Tuesday, November 4, 2008

A Daily Painting or Painting Daily by K. Joann Russell of Sunflower Studio Art

What an education a blog gives me! The cyberworld “talks” all the time from the blogs created with words. The daily painters’ blogs delight with the colors and compositions of paintings. Today in the gorgeous sunshine that gives us a break from the wind, torrential rains, and persistent gray of the Pacific Northwest I pondered why my blog posts are few and far between.

My life is energized with creativity. I revel in colors. Show me clear, vibrant colors and my head spins with ideas in all kinds of media, two and three dimensional. Let me outdoors and I can dance at the sight of the autumn colors of leaves from deep reds to pale yellows against the dark greens of our evergreen trees. I’m awed by the gorgeous array of colors of the sunrise or sunset on Mt. Rainier viewed from my location above Puget Sound waters. Yet, I relish silence and solitude when painting as long as I have plenty of natural light.

Am I not a daily painter? Where are the daily paintings? Am I comparing myself to those who “produce” a “daily” painting…….completed, ready to be bought? Yes, I think so.

For me painting is a process, not a production line. I personally can stand the same ole’ same ole’ only so long when I’m bursting with new ideas. That doesn't deter from my ingrained work ethic. On the other hand, the methodical processes can offer me a calming effect from overly active days or doing things that require mental focus…….consider bookkeeping tasks.

Quick answer to long question: My painting daily goes right back to the process I was in the previous day. I rarely do tiny completed paintings as warm ups. I jump right back in where I left off. My warm up is the habitual palette preparation or rejuvenation routine. Consider filling the watercolor jars with fresh water…….spraying the acrylics in the sealed palette…….

So, as part of my explanation, I’ve included a photo of a watercolor in process. Translation: it is not completed yet.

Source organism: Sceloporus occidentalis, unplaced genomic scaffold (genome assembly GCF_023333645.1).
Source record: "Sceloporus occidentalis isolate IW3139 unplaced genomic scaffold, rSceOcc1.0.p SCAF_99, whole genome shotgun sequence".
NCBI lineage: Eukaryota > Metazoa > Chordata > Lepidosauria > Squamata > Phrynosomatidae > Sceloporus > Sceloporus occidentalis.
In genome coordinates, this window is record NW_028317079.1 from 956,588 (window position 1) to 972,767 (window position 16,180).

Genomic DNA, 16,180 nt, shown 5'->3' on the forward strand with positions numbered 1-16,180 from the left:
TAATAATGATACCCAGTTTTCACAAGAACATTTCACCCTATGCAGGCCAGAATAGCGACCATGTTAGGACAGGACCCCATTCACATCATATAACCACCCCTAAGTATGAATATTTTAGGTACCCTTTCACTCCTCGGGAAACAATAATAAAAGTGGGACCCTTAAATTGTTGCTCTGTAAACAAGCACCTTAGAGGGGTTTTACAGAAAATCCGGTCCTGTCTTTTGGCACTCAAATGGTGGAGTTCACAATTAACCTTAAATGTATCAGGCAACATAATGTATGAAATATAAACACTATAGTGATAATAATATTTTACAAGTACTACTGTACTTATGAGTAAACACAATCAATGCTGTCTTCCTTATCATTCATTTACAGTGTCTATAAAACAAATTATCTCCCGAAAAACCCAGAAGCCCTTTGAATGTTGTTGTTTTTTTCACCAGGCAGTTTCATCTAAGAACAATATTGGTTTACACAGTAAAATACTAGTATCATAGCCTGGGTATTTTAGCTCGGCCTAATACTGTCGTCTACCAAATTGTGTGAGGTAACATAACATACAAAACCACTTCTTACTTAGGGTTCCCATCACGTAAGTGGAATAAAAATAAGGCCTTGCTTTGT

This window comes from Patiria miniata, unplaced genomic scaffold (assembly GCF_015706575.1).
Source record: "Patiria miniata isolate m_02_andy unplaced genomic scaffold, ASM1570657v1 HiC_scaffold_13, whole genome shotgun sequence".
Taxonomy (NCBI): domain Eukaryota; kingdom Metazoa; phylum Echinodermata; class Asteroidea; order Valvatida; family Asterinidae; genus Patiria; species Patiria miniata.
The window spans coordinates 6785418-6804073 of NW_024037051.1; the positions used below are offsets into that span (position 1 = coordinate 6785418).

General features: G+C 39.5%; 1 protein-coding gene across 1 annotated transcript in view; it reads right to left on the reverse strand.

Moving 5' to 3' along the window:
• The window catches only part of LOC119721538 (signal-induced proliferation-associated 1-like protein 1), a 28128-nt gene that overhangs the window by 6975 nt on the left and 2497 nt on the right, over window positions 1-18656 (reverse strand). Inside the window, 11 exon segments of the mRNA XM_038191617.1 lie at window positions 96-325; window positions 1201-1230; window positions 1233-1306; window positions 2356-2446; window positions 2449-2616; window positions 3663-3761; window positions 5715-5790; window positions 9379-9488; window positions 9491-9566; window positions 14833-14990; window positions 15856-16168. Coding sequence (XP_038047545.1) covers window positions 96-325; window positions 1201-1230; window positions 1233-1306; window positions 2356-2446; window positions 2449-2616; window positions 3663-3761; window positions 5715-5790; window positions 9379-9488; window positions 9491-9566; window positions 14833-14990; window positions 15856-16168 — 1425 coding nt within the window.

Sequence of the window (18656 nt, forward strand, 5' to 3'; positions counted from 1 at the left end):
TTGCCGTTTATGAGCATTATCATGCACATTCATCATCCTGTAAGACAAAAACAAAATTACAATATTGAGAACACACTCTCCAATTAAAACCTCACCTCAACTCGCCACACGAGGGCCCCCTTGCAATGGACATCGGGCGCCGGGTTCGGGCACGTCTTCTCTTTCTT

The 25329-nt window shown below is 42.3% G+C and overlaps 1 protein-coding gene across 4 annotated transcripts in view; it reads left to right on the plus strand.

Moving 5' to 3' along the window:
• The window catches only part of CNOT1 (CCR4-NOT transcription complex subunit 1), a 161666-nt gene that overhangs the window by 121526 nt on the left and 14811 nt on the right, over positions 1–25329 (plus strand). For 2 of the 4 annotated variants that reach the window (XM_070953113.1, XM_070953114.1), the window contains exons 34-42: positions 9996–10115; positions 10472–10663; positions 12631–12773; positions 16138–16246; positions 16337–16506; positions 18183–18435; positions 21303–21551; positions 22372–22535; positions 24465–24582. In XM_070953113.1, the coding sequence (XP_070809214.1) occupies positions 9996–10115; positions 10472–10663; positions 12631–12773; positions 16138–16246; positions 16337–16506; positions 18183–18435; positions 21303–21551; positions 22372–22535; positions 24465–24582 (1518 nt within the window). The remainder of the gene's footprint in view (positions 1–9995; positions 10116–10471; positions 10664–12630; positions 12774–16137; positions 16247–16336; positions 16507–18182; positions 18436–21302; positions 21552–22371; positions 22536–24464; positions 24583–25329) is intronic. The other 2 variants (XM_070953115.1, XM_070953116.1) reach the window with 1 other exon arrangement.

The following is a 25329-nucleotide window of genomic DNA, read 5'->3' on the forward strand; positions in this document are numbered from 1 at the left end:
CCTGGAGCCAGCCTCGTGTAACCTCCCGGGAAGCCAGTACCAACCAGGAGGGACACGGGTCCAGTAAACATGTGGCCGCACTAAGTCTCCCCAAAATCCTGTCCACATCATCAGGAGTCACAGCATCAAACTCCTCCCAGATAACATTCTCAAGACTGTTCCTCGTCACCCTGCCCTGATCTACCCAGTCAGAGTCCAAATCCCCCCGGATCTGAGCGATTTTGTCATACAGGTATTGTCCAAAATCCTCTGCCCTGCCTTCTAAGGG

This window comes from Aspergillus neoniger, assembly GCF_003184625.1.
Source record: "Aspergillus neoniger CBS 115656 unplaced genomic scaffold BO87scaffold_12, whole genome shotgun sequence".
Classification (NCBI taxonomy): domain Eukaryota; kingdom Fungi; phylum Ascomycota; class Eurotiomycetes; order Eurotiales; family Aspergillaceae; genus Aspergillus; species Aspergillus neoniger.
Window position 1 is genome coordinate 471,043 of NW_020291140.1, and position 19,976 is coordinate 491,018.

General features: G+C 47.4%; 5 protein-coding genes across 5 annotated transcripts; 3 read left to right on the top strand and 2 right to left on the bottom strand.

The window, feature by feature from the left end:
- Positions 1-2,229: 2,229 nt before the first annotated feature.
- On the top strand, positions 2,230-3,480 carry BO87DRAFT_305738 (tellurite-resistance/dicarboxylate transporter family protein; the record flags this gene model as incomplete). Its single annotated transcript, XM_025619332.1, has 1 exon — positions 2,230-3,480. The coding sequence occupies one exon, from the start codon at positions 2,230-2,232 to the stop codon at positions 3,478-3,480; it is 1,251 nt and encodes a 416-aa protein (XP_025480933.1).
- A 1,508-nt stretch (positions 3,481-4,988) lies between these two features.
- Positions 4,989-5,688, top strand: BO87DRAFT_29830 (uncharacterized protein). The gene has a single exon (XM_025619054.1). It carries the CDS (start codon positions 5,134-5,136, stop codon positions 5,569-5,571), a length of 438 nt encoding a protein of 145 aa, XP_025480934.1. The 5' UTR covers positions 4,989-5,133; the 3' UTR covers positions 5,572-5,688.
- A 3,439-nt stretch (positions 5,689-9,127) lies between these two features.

Original Watercolor Painting of Sunflowers


What does process look like for this artist? Pen, pencil always with me plus blank and graph paper section in my personal planner and a sketch book nearby. I “talk” with my pen or pencil. That’s second nature for me, to illustrate what I’m thinking. Often I intersperse words, occasionally numbers or dimensions. I have a hard time “filling in the boxes” or coloring “within the lines.” When actually speaking I find it difficult to keep my hands idle. I’m gesturing naturally, sculpting three dimensional space as I do in interior design. I just “see” the whole volume and then the planes. I’m an artist 24/7 naturally. It took a long time to understand how I am wired!

I play with colors. Any “warm up” I do would look like a little abstract painting. I’ve thought of putting those on greeting card blanks, but I’d have to cut up my large sketch book pages. That would ruin my many, many sketch books that “journal” my artistic endeavors. I do go back to them on occasion as references or to refresh my memory.

I use more than one media. The watercolor shown today is an example of my penchant for meticulous drawing and multiple watercolor glazes. It is very time consuming but it gets the need for control out of my system. I seem to go to that when too much is going on around me. For example, overdue income statements and balance sheets, meeting exciting new people, spontaneously developing business ideas, rethinking studio arrangements after reading current Studios magazine, evaluating new online venues such as Etsy and Handmade Fuzion.

Then there are times when I “cut loose” and paint as I want to paint all the time with bright colors and visible brush strokes. I’ve done a few recently in acrylics (my winter media), but I need to do more before letting them out to the public. I’m hoping it is a breakthrough from a plateau for me, but it must be considered experimental for now.

I haven’t given up on myself for changing habits to produce a tiny painting each day. I’m seriously considering continuing to offer them free to the first e-mailer. That frees me from the constraints of presenting only one consistent style of art. Those in the art business world understand what I’m talking about.

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